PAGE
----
What creative ways have you focused on to combat the challenges brought forward by the pandemic?

I used time to improve my skills in the online world and in technicalities. Although I did give skype lessons sporadically in earlier years, I never managed to learn to teach effectively in this form. I now feel very confident and know that I am able to deliver valuable knowledge from my living room as well, which is a great feeling. I also invested lots of energy into learning how to self-record my playing, and how to produce online concerts. One of these recitals (that I recorded with the fabulous pianist, Dinara Klinton and a small technical team) was a tribute to iconic female flute players that paved the way for women flutists today. The title was ‘Iconic Women in Flute History’, and was funded and premiered by The Flute Center of New York, supported by Miyazawa Flutes USA as well as an Enterprise Fund from the Royal Philharmonic Society. The performance was definitely a meaningful project to me during lockdown, and is still available to watch online: 

Additionally to these, quite unbelievably, a new album has emerged from this period, too. This one I recorded with my husband Gergely Madaras (also playing the flute this time!) and the excellent pianist, Alexander Ullman. In 2021, Gergely and I celebrated being together as a couple for 20 years, and although during the early years of our relationship we performed over 150 concerts together as a flute duo, during the past decade we mainly focused on our individual careers and only worked together on a few occasions. Recording this album - my fifth! - has been a real celebration of our musical journey together, and I cannot wait to share the result, putting smiles on listener’s faces with the energetic and positive tunes of DOPPLER & KUHLAU - Romantic and virtuoso works for flutes and piano, which will emerge on Rubicon Classics early next year.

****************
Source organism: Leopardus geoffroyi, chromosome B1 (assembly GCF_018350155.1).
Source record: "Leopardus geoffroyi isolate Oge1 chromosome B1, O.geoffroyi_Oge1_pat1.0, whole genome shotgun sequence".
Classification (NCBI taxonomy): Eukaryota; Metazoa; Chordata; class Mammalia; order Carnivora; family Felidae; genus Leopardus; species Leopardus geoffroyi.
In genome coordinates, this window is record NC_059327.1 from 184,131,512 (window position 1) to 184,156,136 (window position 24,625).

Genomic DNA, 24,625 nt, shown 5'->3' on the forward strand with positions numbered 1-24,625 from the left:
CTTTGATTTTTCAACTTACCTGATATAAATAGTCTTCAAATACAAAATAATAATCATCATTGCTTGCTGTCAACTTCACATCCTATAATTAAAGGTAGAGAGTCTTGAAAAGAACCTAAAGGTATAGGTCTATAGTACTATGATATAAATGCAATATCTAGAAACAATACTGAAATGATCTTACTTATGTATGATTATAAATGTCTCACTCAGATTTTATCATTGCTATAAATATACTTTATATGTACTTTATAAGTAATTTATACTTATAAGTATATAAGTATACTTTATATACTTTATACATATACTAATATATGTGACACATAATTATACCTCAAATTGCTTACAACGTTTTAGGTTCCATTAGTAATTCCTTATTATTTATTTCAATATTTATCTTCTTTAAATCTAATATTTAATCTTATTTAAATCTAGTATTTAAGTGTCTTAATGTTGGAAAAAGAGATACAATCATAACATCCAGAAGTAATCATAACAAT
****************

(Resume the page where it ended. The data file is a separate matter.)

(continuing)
Lastly, some of you that follow me online may have noticed that I started to be more active on Instagram in particular and began using it more as a journal, sharing not only professional, but some personal insights about my everyday life. Although it seemed like a never ending process, I also managed to give a facelift to my entire website…

What does your schedule look like for the next 6 months? 

It is filled with a number of recitals with piano, then various projects with the Jewish Chamber Orchestra in Munich (where I have been principal flute for over a decade) and the Octandre Ensemble in London, as well as a Noemi Studio Masterclass in Budapest and my regular teaching schedule at the Royal Northern College of Music Junior department.

What are your goals personally? Professionally?

My main personal goal is to be able to maintain a well functioning, lively family: to raise my daughters in a way that they can feel the world is full of endless possibilities, to stay in a mutually supporting relationship with my husband, where we are able to nurture and help each other grow individually, as well as together. I also hope that in the years to come, I will have the chance to enjoy more time with my parents, something I very much missed during the past year and a half.